[I’m sure about 3 million bloggers and writers have started their work with this title before, but it seems to fit.]
Earlier today I came back from my Art Fair and Friends Weekend and decided to take a walk. It has been such a beautiful day and I definitely needed to stretch my legs after driving for 4 hours. So, I set out in my subdivision, which is quite large and made up of sidewalks, a pool, playground and little neighborhoods within the neighborhood — sections of condos, townhomes, patio homes and single family homes, and more of the same. A friend who has a background in architecture once told me it was considered a “life stage” community (or something along those lines), and, according to him, a popular idea among developers.
Anyway, the neighborhood’s main road connects to another, older road that was there long before the trees were cleared to make way for our Suburban Paradise. At the place the two roads meet, there is a sign: “No Outlet.” Being the type who will drive down roads just to see where they go, I decided this was an invitation for me to walk down there.
Now, if you’re hoping I’ll tell you I discovered a big pot of gold or the meaning of life down this road, I’m sorry to disappoint. What I found was a bumpy road shaded by big trees – the type that rabbits and birds sit in the middle of for long stretches of time because they can. It’s the type dotted with leaning, mismatched mailboxes at the foot of long gravel driveways leading to houses like the boxy colonial with wood (not vinyl) white siding, the 70’s style 2-story with an above-ground pool and huge garden, and the brick farmhouse with a sloping front porch and shed in the back. There were Explorers in the driveway, the occasional car and pick-up, but not a minivan or gray Honda Pilot as far as the eye could see. I felt like I was a world away from where I lived, and in a way I was.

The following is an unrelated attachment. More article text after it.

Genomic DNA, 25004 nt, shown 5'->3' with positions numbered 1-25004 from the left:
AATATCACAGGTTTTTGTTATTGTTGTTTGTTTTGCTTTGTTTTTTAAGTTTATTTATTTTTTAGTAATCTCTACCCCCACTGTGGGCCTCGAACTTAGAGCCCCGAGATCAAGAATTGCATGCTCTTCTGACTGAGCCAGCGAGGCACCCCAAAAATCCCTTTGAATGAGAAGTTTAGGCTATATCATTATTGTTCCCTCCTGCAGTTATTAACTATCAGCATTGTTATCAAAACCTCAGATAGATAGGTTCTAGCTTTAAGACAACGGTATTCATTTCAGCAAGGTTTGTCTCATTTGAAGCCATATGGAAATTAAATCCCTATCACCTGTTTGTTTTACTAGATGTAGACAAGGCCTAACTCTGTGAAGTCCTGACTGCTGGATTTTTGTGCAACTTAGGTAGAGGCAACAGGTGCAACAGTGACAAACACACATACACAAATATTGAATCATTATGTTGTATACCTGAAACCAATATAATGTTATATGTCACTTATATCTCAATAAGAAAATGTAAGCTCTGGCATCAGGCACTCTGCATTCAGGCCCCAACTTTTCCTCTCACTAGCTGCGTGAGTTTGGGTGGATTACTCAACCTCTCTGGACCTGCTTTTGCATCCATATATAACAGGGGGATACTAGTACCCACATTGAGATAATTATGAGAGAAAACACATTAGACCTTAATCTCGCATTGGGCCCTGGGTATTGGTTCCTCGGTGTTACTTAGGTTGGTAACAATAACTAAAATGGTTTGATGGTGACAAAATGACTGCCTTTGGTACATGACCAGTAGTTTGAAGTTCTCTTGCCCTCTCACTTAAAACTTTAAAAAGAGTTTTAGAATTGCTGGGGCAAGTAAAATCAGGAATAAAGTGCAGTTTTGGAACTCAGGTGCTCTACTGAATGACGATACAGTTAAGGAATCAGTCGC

This isn’t meant to be a philosophical statement about where my life is headed, or a dig at suburbia. It’s more an observation of the contrast of living where I do. I’m thankful I can get everything I need at a nearby Target, but it reminds me why I innately need to go to an Art Fair to touch and see original, unique and “unregulated” works of art. (I am not going to tell you, though, that a backhoe and a shed in the side yard are what I would consider works of art.) Mostly I wrote this because I thought the road was kinda cool and relaxing. I didn’t even get to the end of it, so I’ll have to take a walk down there again.
More on the weekend later…